If there is any hope for me recovering from how much I hate the number 4, that hope is the granny square. Because until very recently, the very sight of a square (the physical manifestation of that unpleasant digit) was odious in my sight. It's okay if it's turned on its edge because then it's more like a diamond. In fact, when Jason and I were talking about engagement rings, I told him I wanted a princess cut diamond (of course) but that it had to be set like a diamond and not like a square. This was slightly problematic. It required a custom setting. And he even had the jeweler remove 4 diamonds so there would be two columns of 3 diamonds on each side of the center stone instead of 2 columns of 4. This is serious business, folks. It affects my life in a big way, this 4 factor. But like I said, if there is any hope, it is the granny square: that wonderful, deceptively simple, super-duper fun, basic, traditional crochet motif that has me thinking in squares morning, noon, and night.
For this past week's weekly make, I have made a granny square blanket. Okay, I guess I'm making it rather than have made it. It's quite a big project. And I'm not going to let you see it until it's done, because it will be more impressive that way. But I'll help you imagine it. Picture a granny square that just keeps going. Row after row after ever-increasing row until you have a big enough square to cuddle up in with a nice cup of [insert warm beverage of choice] and a good book. I got my inspiration from those lovely gals over at the purl bee. But my blanket looks nothing like this one...except that it's square...and uses the same stitches. But the color palate is completely different, and you'll just have to wait and be surprised. I'm really really hoping for a snow day tomorrow so I can finish it. [oh please oh please oh please please please] <-- notice I don't even say things in 4s. As I sat on the living room floor last night, stitching away, Jason took a break from Mario Kart to ask me what I think about as I do projects like this. He wondered if I have to think "stitch, stitch, stitch" the entire time. I told him that at that moment, I had "Nothing's Gonna Stop Us Now" by Starship in my head, and I was trying to figure out how to finish the sheep on my mom's apron. I think I finally got it! No, probably not. :o/
(Sidenote: Check out this amazingly 80's music video for "Nothing's Gonna Stop Us Now," complete with big hair, poor lip-syncing, and clips from Mannequin. Terrible movie. One of the greatest love songs of all time. End sidenote.)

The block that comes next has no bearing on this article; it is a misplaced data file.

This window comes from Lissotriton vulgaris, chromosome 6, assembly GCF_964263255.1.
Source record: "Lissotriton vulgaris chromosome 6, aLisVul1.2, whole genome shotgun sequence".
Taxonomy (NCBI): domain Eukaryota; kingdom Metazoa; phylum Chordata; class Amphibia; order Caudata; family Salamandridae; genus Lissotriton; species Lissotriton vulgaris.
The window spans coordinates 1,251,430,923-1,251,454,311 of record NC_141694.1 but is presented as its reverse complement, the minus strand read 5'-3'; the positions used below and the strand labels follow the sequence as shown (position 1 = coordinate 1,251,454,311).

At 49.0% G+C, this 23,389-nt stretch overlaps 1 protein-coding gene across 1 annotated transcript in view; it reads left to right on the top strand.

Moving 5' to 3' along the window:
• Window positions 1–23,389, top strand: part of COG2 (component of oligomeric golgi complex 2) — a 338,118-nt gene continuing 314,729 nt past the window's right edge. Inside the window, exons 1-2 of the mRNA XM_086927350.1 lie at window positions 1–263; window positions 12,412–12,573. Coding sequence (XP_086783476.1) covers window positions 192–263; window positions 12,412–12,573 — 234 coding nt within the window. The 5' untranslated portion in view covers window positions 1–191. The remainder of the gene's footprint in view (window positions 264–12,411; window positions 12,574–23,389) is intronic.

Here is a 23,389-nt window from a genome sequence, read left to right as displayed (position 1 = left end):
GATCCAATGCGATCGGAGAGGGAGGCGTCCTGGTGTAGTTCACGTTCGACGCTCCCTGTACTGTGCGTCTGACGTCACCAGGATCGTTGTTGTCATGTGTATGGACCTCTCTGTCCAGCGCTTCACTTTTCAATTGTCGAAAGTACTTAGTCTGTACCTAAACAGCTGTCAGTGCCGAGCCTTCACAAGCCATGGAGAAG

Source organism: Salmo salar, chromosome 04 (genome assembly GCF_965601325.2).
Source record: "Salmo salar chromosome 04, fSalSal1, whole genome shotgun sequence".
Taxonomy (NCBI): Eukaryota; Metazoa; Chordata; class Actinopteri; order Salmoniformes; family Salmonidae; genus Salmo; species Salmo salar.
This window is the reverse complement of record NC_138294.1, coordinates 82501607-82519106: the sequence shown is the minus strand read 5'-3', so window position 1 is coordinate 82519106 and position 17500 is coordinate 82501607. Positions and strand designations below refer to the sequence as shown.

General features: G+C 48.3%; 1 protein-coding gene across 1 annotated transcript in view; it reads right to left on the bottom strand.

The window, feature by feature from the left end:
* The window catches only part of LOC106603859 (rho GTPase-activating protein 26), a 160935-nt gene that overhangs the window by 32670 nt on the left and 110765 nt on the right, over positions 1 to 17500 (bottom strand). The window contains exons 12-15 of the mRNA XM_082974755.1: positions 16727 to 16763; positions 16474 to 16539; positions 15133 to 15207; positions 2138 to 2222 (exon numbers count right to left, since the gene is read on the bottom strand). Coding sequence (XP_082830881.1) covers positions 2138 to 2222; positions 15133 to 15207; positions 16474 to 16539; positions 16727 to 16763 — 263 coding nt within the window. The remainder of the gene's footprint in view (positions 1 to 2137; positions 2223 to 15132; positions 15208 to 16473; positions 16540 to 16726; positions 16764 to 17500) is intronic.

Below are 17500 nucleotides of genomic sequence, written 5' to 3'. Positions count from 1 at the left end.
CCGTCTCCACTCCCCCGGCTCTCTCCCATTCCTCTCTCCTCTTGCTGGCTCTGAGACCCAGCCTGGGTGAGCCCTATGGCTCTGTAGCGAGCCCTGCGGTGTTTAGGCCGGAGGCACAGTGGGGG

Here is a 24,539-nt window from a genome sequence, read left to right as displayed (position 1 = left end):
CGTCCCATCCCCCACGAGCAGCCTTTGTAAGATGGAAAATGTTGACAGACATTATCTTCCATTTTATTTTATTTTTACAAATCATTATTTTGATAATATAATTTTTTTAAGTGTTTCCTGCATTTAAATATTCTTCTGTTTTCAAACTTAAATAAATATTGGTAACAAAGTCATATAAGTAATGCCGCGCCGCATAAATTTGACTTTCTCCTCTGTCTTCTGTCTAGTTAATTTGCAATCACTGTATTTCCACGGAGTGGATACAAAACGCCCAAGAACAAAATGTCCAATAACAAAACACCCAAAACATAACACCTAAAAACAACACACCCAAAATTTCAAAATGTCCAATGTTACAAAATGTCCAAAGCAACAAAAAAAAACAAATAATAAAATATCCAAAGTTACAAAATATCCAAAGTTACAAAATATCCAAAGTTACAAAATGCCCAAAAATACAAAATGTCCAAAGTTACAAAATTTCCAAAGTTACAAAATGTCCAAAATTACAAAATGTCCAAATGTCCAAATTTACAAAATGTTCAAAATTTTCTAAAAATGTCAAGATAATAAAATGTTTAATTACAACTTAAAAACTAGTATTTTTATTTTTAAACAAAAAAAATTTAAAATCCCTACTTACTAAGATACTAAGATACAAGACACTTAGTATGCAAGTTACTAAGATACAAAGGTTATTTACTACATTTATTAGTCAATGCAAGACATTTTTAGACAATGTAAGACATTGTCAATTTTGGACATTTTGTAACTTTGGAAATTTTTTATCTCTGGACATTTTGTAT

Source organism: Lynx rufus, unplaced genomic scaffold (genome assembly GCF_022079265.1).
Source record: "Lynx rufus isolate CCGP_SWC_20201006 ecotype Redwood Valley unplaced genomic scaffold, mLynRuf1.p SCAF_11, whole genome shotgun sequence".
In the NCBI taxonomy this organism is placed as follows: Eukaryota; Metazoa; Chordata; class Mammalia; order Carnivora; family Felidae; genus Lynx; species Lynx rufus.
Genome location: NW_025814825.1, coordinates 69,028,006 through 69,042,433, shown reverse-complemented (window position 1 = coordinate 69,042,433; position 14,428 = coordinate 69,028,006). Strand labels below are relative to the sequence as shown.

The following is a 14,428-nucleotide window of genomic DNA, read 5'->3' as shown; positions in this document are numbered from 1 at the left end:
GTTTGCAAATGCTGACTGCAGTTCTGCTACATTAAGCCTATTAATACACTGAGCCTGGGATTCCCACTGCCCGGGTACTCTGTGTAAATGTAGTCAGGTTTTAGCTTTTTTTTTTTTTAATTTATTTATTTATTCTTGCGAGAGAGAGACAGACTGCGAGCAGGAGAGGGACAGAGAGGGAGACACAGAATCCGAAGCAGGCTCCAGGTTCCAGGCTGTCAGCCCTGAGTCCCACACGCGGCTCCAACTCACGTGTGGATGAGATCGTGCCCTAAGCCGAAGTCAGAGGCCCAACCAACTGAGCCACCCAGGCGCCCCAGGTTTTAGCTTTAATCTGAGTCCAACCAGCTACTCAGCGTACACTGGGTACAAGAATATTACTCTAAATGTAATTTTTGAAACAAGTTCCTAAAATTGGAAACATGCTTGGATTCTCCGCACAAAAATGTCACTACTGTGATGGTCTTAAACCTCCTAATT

There are some projects that do require me to pay careful attention to what I'm doing. But repetitive projects like this blanket allow my mind to wander a bit more, which is nice because when I'm thinking about something else, I'm surprised by the progress I make rather than counting down to the end of the endless row. Generally in the process of my makes, I think about what I'm going to blog about them. I try to remember little triumphs and defeats along the way. I try to focus on the process so that I can not only record the end result but also document how I got there and the lessons I learned along the way. I try to improve my skills and my speed and the efficiency of my hands as I work. I think about whether or not it would be practical to mass-produce whatever I'm making at the moment, how much I would charge for it, how I would stage the picture for my etsy shop (coming soonish) or display it at a craft show. I gauge my passion for what I'm doing. I try to decide whether I like it or not, if I would make it again, and what I would do differently next time. I think about where or how or by whom the object will be used. And occasionally I think about what God thinks about all my making. I think about how I am made in His image as a little creator. I try to invite Him into my projects so that He can be my companion in creating and occasionally my muse.
I really love creating. I love imagining new things and designing them so they're possible and actually making them with my hands. I think just the act of creating would be enough for me to be completely satisfied. But it's all these accompanying thoughts that really make me notice what I'm doing beyond just what I'm doing. They put the project into the broader perspective of how I am becoming a more creative person, or unearthing the creativity that has been there all along, waiting for me to learn the skills to finally be able to give it a voice. And that's what this blog is about. It gives me a framework to notice and follow through with my creative impulses and a stage where I can display them and invite others into the inner workings of my mind.
In my next post, I have quite a big announcement coming your way. I'm pretty excited about it. Okay, that's a lie. I'm pretty thrilled about it, in a "way to go, Robin" sort of way. Time to celebrate.